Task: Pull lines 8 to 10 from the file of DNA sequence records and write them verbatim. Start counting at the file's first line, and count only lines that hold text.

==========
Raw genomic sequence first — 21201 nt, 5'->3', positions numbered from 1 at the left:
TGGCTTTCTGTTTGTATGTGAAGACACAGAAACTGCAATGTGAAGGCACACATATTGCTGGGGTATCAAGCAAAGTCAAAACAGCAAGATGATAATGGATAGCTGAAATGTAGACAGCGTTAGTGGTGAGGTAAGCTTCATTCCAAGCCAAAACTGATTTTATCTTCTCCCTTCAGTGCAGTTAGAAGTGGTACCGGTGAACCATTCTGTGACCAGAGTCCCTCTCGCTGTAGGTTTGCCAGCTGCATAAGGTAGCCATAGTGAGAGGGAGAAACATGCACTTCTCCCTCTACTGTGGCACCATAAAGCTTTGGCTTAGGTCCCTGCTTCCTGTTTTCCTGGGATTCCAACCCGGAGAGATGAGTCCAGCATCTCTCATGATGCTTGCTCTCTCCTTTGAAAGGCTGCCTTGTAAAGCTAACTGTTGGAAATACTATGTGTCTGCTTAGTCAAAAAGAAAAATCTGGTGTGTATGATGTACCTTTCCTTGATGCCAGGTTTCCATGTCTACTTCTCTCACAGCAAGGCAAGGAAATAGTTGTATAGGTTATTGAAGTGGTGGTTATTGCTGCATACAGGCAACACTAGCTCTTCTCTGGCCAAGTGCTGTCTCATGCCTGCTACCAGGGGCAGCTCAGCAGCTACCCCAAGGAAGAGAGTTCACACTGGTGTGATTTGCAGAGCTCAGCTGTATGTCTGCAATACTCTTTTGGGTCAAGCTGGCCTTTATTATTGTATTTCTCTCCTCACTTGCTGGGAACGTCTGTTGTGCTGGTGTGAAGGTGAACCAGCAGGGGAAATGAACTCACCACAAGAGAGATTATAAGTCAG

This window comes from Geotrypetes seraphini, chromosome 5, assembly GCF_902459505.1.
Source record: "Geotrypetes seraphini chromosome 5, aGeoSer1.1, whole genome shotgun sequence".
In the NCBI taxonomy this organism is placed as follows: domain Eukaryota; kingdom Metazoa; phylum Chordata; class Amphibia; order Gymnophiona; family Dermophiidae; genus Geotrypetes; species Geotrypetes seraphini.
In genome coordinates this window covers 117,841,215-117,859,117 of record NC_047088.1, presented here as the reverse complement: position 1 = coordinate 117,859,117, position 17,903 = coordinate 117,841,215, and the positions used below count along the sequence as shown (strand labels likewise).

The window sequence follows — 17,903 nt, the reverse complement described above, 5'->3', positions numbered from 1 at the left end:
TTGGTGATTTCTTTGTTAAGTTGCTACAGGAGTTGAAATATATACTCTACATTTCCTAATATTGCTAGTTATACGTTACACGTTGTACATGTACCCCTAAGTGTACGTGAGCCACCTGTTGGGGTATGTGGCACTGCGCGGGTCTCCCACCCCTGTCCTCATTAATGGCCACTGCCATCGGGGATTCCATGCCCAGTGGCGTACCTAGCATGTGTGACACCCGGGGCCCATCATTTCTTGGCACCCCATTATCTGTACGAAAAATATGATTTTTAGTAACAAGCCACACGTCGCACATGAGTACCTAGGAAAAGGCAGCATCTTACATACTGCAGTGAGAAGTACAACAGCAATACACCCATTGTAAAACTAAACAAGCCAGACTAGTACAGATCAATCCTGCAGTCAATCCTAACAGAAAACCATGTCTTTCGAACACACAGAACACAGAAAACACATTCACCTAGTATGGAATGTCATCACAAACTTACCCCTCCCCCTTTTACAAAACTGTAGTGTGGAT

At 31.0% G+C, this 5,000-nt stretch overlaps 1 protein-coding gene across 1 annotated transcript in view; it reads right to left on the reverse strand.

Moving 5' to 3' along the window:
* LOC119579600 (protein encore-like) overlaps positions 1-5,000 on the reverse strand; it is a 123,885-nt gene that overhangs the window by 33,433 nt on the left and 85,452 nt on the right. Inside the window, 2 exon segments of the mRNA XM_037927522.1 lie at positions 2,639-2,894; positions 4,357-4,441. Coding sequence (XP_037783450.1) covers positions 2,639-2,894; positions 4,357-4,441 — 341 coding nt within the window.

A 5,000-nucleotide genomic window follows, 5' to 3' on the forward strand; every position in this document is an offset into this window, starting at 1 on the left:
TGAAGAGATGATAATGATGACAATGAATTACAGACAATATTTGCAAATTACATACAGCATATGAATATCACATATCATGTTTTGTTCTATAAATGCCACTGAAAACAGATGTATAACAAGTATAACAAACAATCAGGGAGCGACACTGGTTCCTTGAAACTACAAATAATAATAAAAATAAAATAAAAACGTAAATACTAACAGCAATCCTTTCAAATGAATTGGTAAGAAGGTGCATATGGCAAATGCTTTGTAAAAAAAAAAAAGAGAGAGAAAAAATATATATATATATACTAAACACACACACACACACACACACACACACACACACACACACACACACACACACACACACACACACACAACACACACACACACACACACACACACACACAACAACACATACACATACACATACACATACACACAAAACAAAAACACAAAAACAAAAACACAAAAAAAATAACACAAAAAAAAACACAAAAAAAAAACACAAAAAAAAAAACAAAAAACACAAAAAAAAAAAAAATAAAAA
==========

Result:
TTGGTGATTTCTTTGTTAAGTTGCTACAGGAGTTGAAATATATACTCTACATTTCCTAATATTGCTAGTTATACGTTACACGTTGTACATGTACCCCTAAGTGTACGTGAGCCACCTGTTGGGGTATGTGGCACTGCGCGGGTCTCCCACCCCTGTCCTCATTAATGGCCACTGCCATCGGGGATTCCATGCCCAGTGGCGTACCTAGCATGTGTGACACCCGGGGCCCATCATTTCTTGGCACCCCATTATCTGTACGAAAAATATGATTTTTAGTAACAAGCCACACGTCGCACATGAGTACCTAGGAAAAGGCAGCATCTTACATACTGCAGTGAGAAGTACAACAGCAATACACCCATTGTAAAACTAAACAAGCCAGACTAGTACAGATCAATCCTGCAGTCAATCCTAACAGAAAACCATGTCTTTCGAACACACAGAACACAGAAAACACATTCACCTAGTATGGAATGTCATCACAAACTTACCCCTCCCCCTTTTACAAAACTGTAGTGTGGAT

At 31.0% G+C, this 5,000-nt stretch overlaps 1 protein-coding gene across 1 annotated transcript in view; it reads right to left on the reverse strand.

Moving 5' to 3' along the window: